its own estimate of the poppy crop. Information received so far suggests there 
will be a decrease, but how much is not yet clear, he said, speaking on 
condition of anonymity. 
"We do not think by any stretch of the imagination that poppy cultivation in 
Afghanistan has been eliminated. But we, like the rest of the world, welcome 
positive news." 
The Drug Enforcement Administration declined to comment. 
No U.S. government official can enter Afghanistan because of security concerns 
stemming from the presence of suspected terrorist Osama bin Laden. 
Poppies are harvested in March and April, which is why the survey was done now. 
Tucci said it would have been impossible for the poppies to have been harvested 
already. 
The areas searched by the U.N. surveyors are the most fertile lands under 
Taliban control. Other areas, though they are somewhat fertile, have not 
traditionally been poppy growing areas and farmers are struggling to raise any 
crops at all because of severe drought. The rest of the land held by the 
Taliban is mountainous or desert, where poppies could not grow. 
Karim Rahimi, the U.N. drug control liaison in Jalalabad, capital of Nangarhar 
province, said farmers were growing wheat or onions in fields where they once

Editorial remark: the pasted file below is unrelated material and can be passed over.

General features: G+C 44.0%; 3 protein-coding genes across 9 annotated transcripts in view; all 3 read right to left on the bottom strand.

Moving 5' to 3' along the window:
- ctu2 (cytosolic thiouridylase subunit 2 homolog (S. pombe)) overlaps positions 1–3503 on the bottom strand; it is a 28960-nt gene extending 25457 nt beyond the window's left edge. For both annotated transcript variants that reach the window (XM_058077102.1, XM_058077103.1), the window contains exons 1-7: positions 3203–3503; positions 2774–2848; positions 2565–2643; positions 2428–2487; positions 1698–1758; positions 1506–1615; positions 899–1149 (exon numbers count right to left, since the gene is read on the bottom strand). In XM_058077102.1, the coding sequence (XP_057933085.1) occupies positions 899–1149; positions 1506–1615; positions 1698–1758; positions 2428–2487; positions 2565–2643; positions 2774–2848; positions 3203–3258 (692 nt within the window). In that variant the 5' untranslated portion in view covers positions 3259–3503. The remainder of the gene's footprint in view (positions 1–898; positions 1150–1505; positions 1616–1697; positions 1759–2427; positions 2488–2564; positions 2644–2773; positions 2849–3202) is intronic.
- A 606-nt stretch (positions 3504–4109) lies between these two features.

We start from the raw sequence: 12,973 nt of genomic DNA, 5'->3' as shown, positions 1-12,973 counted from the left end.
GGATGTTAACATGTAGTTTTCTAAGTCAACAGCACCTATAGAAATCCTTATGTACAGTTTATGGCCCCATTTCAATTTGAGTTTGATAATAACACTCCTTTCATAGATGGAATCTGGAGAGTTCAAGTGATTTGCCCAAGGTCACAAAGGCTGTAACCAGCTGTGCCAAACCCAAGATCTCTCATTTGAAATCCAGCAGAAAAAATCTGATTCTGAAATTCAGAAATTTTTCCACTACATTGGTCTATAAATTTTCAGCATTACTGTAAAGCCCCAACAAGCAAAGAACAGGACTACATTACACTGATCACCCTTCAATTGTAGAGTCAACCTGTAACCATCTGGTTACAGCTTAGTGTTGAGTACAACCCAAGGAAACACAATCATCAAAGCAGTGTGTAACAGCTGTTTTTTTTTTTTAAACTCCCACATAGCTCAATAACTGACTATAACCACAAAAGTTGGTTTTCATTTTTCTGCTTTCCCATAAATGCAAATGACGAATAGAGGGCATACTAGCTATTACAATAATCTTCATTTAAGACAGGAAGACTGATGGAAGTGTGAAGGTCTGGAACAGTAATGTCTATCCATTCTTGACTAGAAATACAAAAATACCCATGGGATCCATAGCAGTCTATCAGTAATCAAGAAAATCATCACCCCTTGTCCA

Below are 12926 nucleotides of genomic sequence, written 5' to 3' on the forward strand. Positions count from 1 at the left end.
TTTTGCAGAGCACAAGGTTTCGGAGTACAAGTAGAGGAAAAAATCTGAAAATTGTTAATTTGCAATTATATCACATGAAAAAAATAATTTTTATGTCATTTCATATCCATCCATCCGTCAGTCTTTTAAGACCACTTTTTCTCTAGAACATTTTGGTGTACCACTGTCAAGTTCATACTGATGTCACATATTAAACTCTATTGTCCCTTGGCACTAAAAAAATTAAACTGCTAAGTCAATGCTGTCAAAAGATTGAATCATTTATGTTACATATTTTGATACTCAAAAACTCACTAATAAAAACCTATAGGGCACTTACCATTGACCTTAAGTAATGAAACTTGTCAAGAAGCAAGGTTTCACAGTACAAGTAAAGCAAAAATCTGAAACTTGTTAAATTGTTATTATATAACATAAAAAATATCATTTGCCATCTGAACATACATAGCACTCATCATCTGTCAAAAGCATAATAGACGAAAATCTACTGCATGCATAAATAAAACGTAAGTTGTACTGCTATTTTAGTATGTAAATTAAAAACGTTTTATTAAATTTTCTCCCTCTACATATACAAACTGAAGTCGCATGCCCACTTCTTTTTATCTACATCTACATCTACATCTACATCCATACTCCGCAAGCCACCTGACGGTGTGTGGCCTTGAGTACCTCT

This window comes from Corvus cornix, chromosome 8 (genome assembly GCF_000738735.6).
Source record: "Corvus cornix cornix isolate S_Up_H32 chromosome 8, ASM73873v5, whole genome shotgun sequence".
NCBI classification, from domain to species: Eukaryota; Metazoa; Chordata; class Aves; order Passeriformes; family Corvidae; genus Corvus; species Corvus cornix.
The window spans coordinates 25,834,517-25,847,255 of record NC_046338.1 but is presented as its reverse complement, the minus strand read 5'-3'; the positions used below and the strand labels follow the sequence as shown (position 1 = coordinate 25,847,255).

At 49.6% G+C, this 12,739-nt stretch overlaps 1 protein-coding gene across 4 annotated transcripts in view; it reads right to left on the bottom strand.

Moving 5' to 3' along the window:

grew poppies. 
"It is amazing, really, when you see the fields that last year were filled with 
poppies and this year there is wheat," he said. 
The Taliban enforced the ban by threatening to arrest village elders and 
mullahs who allowed poppies to be grown. Taliban soldiers patrolled in trucks 
armed with rocket-propelled grenade launchers. About 1,000 people in Nangarhar 
who tried to defy the ban were arrested and jailed until they agreed to destroy 
their crops. 
Signs throughout Nangarhar warn against drug production and use, some calling 
it an "illicit phenomenon." Another reads: "Be drug free, be happy." 
Last year, poppies grew on 12,600 acres of land in Nangarhar province. 
According to the U.N. survey, poppies were planted on only 17 acres there this 
season and all were destroyed by the Taliban.